The meeting was compèred by Ben Firshman from Docker and, after a mad scramble for the limited amount of pizza on offer for 200 people, the evening began with a short intro to SoftLayer who were sponsoring the venue. Andrew Martin from British Gas was the first of the main sessions, talking about Building and Testing Docker Containers as practised on their ‘connected boilers’ project. I’d seen Andrew speak at Container Camp at the same venue last year so I was glad that he’d included some new material, even if he did then have to race through it a bit. He’d probably have been fine just to cover building or testing rather than both.
Next up was Johan Euphrosine (aka proppy) from Google who demoed a few different ways to deploy Docker containers on Google Compute Engine. Hopefully there’ll be a recording of the event as, whether it was the strong French accent, or too much beer and not enough food, it was sometimes hard to keep up.
Last up was Dan Williams who provided an entertaining and enlightening presentation on what containers are really all about. It was just a shame that, in staying for his talk, we missed the last train before the Basingstoke-Winchester engineering works began and then a freight train broke down at Eastleigh. Suffice is to say that, despite a good evening, I would have preferred to get to bed slightly earlier than 1am!
Opening the curtains on the first Saturday of the year to view a very wet garden and more rain on its way could only mean one thing: the Hampshire Cross-Country Champs! At least it was handy with Fleming Park once again being the venue. Christine braved the weather first, cycling there whilst I fed the children lunch. We then followed on in the car arriving just in time to watch her race start.
The courses are particularly convoluted which has the benefit that, as spectators, we didn’t have to move very far to see Christine, and the conditions, getting progressively muddier and muddier. The children were very good given the weather. Emma said it was great fun although, to be fair, I think this may have just been her new discovery of sarcasm. Christine finished just in time for me to hand over, strip off, and head to the start for the men’s race.
Last time I ran this course two years ago, I started far too fast on the first lap only to realise that I still had to go round twice more. Knowing this still didn’t stop me repeating the error! I’ve strategically chosen a picture of Christine to accompany this post as, once you’ve removed the blurred and out of focuse photos she took, your just left with ones of me looking like an old man in lots of pain. I waded round the 11.5km of mud in 46:23, some 35 seconds slower than in 2013 and ended up four places further down in 45th place. By way of consolation, when I really am an old man next year and qualify as a veteran, I just need to shave off 16 seconds to end up in to top 5 M40s!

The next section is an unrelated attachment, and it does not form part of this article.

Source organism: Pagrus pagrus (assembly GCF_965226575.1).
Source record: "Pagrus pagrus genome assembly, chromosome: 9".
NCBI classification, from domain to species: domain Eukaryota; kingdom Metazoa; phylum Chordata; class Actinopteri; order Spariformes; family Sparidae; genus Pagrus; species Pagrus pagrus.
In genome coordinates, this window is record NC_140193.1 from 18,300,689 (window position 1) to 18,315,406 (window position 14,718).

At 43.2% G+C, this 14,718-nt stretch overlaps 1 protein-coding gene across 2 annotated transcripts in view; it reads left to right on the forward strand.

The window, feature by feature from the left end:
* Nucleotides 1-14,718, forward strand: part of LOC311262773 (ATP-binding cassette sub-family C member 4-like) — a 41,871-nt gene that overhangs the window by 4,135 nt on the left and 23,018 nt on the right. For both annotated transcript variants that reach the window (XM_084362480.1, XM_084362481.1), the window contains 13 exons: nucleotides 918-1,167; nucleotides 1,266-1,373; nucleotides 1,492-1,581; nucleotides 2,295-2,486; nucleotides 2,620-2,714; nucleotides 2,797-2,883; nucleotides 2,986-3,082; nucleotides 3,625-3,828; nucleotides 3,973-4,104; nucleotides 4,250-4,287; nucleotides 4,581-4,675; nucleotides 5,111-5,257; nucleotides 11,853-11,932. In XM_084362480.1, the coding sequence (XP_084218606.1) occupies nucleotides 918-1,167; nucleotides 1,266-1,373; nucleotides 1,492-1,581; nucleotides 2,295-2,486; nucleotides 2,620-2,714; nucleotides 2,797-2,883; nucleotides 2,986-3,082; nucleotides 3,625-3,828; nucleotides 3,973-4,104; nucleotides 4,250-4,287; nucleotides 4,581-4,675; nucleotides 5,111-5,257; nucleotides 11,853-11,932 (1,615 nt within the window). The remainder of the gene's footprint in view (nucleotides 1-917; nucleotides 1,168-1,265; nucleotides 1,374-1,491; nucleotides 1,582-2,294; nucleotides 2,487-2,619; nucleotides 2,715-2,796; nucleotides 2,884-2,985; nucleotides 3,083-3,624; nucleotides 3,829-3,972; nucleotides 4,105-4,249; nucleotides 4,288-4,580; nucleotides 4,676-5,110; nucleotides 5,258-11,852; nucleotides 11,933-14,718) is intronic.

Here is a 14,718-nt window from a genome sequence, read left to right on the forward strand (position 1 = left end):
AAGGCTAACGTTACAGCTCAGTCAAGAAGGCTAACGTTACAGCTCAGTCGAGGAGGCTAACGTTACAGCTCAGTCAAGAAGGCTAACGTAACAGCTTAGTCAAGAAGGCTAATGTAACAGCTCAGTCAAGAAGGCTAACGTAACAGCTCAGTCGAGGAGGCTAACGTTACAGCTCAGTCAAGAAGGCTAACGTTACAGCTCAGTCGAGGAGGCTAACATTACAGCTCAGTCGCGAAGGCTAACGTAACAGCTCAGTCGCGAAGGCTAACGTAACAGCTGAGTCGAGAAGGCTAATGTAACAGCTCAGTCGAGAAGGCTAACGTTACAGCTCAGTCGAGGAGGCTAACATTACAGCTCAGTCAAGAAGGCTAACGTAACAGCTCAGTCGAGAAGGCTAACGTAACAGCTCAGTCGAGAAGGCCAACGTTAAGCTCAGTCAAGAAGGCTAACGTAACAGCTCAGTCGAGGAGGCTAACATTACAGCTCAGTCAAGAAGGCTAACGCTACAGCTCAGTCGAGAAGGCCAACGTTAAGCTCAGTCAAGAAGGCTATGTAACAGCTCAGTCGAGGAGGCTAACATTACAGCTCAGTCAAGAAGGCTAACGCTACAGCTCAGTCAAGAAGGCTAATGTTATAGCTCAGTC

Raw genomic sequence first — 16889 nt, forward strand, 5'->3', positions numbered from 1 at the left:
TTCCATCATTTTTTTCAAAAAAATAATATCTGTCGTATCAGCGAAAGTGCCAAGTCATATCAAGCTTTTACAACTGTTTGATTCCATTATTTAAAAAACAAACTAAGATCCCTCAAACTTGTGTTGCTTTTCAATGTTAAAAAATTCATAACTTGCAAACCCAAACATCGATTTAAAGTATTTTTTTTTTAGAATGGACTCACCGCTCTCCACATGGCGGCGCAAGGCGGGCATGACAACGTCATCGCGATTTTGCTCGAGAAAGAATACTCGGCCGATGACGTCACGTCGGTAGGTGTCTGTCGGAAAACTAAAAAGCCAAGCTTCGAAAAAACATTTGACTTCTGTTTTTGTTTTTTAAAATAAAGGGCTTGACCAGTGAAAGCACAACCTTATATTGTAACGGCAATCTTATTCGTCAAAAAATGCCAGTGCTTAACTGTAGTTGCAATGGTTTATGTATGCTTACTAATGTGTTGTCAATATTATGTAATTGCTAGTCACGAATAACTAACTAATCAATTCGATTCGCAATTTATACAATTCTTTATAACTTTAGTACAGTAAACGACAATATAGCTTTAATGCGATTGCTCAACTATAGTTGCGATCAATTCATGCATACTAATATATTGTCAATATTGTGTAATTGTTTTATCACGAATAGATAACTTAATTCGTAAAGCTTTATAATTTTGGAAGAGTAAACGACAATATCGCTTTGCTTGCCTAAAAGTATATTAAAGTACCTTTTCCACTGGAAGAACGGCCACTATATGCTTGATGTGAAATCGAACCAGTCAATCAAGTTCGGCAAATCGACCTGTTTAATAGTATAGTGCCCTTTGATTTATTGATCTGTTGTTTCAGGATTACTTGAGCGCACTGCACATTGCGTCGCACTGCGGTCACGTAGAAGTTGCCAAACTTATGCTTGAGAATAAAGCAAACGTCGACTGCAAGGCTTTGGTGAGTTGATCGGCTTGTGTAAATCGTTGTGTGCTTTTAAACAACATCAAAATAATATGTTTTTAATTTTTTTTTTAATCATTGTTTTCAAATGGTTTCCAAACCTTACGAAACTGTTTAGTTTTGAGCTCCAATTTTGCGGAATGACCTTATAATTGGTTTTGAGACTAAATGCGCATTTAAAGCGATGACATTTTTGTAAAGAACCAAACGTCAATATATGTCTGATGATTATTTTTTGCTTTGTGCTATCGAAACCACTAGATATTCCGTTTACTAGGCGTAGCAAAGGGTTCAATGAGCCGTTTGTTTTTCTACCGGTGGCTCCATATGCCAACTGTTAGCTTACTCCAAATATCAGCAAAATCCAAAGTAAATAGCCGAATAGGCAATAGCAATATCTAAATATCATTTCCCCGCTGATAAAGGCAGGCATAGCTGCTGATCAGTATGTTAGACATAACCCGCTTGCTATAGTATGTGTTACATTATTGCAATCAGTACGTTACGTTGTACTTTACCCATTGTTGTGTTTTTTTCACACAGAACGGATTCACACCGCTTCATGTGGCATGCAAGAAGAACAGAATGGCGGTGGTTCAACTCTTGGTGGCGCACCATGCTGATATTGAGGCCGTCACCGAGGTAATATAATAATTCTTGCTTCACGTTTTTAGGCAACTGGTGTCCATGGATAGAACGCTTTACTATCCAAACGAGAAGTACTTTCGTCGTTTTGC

After much anticipation (Emma and Duncan have been playing schools for months), Duncan finally got to experience the real thing today. He’s well used to the walk to school and Christine didn’t have any problems leaving him (he got there early enough to bagsy a LearnPad which had his full attention). I, meanwhile, got to drop Emma in the junior school playground and lost track of the number of times I was told ‘you can go now’! Duncan’s only there for mornings to start with but, if the state he was in this evening is anything to go by, they’re going to have to try a lot harder to tire him out.
This post could equally have been called ‘Not the Austrian Alps’ as that was meant to be our summer holiday destination but we left things too late and somehow it ended up being too expensive or too complicated to get there. I’m not sure how we ended up on Guernsey instead though other than perhaps it is easy to get to from us with a choice of flights from Southampton or ferry from Portsmouth, Weymouth or Poole. We took the last of these which provide to be a bit of a rough crossing (Emma ensuring that we were in the majority of families that had at least one sick child).
We were staying at La Bailloterie camping which had a definite feel of end of season about it. Perhaps not surprising given the weather for the first few days we were there. We managed to dodge the showers fairly successfully though, enjoying the local beaches and visiting some of the many underground attractions when the rain became more persistent: La Vellette Underground Military Museum is full of memborilia from the German occupation but could do a better job of telling the story whereas the aquarium just looks tired. Thanks to a tip off from Christine’s brother we also enjoyed the view from Victoria Tower in St Peter Port (you get to let yourself in using a key from the nearby museum).
The weather brightened up as the week went on and we expanded our range of beaches. Originally we’d planned a visit to one of the neighbouring islands but after the ferry crossing nobody fancied it much! Instead we settled for walking across the causeway to Lihou Island.
All told, a good break and, although Guernsey has some fantastic spacious beaches, I’m not sure we’ll be rushing back there. It just seems a waste to spend 3 hours on a ferry and arrive at somewhere which is still very English (the local supermarket stocked produce from Tesco!). Time to start booking next year’s holiday in Austria…